We retreated to a pub that overlooks the shore. There was a roaring fire and we had a fine lunch instead of a beach walk. It is an easy journey from here to St Andrews.
(Above.) Looking across Eynhallow Sound from Rousay, Orkney. We make no secret of our delight when we get a chance to visit Orkney.
It’s the place for different pictures of Scotland – or really, pictures of a different Scotland.
Its our cool blue northern light
There is something very beguiling abut that cool blue northern light. The vivid yellow of our hardy gorse in late spring helps the photographer as well.
This is taken from the island of Rousay, (from Norse ‘Rolf’s island’) looking across Eynhallow Sound to Mainland (what they call the main island of Orkney).
You can day-trip Rousay if you are staying on Mainland. There are regular ferry services.
Down by the shore is the extraordinary Neolithic complex of Midhowe – covered in our Rousay page.
(Above) View north across Rannoch Moor from the summit of Beinn Achaladair, one of Scotland’s Munros.
Quite high in the picture, in a line upwards from the little dog’s head, is the main road across the Moor, heading for Glen Coe and eventually Fort William.
And above that, in the centre, the largest mountain on the horizon is Ben Nevis, the highest in Scotland.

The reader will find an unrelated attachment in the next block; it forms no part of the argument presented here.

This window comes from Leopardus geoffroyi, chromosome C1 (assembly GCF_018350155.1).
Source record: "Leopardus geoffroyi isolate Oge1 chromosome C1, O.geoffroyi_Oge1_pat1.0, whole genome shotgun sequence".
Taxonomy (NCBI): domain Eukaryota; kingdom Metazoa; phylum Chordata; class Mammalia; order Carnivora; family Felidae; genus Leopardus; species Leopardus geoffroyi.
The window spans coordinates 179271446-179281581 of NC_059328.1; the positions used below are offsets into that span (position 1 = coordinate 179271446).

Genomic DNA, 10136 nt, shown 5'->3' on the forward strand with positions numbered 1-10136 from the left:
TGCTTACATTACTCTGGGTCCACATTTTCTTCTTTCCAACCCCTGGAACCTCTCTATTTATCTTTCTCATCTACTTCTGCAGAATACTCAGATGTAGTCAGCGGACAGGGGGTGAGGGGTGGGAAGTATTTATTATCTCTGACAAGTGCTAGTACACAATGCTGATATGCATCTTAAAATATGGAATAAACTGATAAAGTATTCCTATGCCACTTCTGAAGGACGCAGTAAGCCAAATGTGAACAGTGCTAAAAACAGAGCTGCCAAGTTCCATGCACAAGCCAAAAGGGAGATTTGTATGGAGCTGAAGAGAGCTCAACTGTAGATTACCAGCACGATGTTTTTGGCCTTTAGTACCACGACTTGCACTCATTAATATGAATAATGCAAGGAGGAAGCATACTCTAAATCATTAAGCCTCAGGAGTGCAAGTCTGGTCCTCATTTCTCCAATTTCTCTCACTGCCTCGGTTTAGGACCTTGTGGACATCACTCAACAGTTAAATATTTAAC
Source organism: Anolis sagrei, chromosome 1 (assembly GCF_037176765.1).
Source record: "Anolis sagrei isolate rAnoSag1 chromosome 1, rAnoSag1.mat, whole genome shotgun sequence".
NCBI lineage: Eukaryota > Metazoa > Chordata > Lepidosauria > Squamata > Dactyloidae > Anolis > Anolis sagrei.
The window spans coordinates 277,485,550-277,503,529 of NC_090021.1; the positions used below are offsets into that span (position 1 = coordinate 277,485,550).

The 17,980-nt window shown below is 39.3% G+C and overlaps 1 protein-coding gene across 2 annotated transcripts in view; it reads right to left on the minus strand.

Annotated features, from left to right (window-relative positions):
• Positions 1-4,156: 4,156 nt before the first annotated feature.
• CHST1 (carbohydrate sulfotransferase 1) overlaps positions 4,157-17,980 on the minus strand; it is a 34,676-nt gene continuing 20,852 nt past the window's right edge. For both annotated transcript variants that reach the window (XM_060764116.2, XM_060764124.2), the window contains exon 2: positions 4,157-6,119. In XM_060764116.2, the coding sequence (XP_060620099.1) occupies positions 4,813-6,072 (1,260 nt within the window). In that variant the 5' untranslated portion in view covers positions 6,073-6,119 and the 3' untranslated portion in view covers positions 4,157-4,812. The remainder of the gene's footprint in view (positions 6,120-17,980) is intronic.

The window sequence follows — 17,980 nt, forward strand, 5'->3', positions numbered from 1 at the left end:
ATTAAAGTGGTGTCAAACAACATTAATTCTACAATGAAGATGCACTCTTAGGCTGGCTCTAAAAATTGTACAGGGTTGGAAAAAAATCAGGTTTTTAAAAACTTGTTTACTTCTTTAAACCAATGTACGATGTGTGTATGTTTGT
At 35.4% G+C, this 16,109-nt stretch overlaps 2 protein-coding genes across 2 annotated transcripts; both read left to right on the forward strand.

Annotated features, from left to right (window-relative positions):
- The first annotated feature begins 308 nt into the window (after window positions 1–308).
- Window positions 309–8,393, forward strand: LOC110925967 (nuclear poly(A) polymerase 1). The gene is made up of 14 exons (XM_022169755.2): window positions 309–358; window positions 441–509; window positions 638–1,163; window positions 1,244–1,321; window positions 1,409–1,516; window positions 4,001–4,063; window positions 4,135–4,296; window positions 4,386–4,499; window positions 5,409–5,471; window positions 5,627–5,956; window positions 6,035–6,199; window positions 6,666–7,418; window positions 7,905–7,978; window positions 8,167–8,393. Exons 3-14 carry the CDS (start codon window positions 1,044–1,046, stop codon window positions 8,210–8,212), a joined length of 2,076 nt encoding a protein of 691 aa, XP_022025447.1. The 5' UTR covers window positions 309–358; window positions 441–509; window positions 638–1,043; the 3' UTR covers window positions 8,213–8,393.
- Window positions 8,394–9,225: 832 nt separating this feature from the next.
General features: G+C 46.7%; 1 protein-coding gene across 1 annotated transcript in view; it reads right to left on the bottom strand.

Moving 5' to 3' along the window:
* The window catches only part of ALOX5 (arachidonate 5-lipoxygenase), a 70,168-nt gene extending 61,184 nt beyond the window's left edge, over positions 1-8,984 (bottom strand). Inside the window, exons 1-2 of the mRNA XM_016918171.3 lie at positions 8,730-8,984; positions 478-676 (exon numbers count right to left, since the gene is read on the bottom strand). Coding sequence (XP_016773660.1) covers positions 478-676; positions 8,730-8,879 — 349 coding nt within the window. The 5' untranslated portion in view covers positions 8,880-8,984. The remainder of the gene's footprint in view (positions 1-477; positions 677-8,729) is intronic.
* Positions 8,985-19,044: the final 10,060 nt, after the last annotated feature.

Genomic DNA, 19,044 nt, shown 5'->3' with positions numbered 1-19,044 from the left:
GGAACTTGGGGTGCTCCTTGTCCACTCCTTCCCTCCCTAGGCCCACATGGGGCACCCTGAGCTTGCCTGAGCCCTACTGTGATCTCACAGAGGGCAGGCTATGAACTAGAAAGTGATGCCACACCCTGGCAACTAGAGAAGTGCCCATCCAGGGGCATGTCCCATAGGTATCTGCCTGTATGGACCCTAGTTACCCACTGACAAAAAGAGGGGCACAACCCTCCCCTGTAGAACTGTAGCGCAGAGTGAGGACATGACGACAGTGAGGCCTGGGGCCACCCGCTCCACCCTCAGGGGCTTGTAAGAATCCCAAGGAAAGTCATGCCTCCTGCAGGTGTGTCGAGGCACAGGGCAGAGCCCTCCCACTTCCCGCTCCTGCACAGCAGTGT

No, I don’t know what our old dog Millie is thinking as she contemplates the open reaches of Rannoch Moor, almost 3000ft (914m) below her.
(In fact, I feel a caption competition coming on…)
She’s probably enjoying the coolness of the snow-bank though. Yes, I’ve probably used this pic elsewhere on the site. But it’s my all-time favourite. Indulge me, will ya?
Rannoch Moor was the setting for the famous chase scene in ‘Kidnapped’ by Robert Louis Stevenson. (More Rannoch pictures on that page too.)
(Above) Looking south over Loch Tay from a point a few miles to the east of Killin. Scotland is the place for dramatic light effects. But you have to be quick. That little patch of weak autumn sunshine will roll on fast.
Just take care how you park if you are trying to catch these fleeting effects!
Classic Highland Perthshire: some pasture by the loch-side, but it quickly runs up to marginal high ground. This is near Ben Lawers with its ‘base-rich’ rocks – so it’s a bit more lush than other grazings hereabouts.
An autumn tour of Scotland has plenty to offer the picture-taker.